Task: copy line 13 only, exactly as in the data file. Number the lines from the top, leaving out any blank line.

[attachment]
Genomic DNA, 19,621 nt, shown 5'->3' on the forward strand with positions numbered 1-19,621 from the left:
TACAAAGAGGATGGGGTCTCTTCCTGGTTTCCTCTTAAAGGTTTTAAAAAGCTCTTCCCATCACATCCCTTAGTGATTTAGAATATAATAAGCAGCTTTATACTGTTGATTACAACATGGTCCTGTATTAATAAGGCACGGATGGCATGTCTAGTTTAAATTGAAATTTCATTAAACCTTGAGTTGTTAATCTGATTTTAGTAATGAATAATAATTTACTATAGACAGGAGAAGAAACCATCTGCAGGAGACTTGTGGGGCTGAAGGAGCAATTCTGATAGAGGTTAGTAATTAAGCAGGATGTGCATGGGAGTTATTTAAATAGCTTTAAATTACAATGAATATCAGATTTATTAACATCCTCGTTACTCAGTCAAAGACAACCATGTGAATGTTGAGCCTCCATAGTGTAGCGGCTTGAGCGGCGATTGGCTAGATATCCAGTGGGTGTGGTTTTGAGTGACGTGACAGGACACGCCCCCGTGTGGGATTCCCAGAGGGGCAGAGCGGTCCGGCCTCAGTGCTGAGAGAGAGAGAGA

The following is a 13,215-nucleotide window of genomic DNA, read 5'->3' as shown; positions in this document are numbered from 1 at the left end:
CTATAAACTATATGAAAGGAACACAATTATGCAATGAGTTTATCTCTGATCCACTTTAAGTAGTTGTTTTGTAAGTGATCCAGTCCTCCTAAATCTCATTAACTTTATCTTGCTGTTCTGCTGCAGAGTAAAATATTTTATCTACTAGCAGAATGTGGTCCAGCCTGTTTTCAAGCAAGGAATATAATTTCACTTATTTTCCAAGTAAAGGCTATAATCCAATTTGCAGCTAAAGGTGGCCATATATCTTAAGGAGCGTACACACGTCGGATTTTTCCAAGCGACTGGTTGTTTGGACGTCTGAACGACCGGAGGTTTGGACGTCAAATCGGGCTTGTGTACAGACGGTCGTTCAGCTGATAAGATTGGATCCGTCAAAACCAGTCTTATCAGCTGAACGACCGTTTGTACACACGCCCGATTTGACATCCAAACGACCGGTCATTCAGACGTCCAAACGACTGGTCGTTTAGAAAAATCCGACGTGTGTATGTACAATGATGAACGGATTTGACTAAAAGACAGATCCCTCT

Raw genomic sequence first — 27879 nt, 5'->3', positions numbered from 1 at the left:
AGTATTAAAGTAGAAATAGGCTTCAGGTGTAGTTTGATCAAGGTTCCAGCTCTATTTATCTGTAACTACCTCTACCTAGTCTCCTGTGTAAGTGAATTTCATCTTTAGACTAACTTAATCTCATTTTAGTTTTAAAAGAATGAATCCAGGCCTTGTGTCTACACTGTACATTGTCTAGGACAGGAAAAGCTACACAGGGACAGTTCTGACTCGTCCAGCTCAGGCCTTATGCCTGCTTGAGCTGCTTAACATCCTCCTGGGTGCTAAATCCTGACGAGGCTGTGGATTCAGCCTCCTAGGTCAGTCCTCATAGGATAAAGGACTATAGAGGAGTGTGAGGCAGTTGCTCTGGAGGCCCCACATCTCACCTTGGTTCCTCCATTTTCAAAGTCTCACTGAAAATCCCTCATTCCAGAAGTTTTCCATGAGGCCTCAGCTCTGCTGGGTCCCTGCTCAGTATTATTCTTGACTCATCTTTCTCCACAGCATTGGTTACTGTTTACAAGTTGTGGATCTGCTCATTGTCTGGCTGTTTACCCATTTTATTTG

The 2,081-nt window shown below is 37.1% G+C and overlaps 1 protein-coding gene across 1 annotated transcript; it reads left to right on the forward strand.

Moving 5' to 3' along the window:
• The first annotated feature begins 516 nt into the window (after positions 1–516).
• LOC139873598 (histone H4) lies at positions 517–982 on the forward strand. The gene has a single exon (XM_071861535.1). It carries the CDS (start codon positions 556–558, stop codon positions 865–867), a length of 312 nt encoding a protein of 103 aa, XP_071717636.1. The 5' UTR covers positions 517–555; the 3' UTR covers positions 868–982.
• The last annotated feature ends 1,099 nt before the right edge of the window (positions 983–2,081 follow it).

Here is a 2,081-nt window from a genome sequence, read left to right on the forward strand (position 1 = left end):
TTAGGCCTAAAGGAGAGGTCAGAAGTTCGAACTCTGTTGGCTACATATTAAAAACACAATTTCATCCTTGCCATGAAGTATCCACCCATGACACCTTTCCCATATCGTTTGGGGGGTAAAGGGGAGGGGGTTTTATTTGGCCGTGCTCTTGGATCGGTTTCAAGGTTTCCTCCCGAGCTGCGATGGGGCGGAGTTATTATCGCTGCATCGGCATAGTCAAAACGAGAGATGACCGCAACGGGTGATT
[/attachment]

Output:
TTAGGCCTAAAGGAGAGGTCAGAAGTTCGAACTCTGTTGGCTACATATTAAAAACACAATTTCATCCTTGCCATGAAGTATCCACCCATGACACCTTTCCCATATCGTTTGGGGGGTAAAGGGGAGGGGGTTTTATTTGGCCGTGCTCTTGGATCGGTTTCAAGGTTTCCTCCCGAGCTGCGATGGGGCGGAGTTATTATCGCTGCATCGGCATAGTCAAAACGAGAGATGACCGCAACGGGTGATT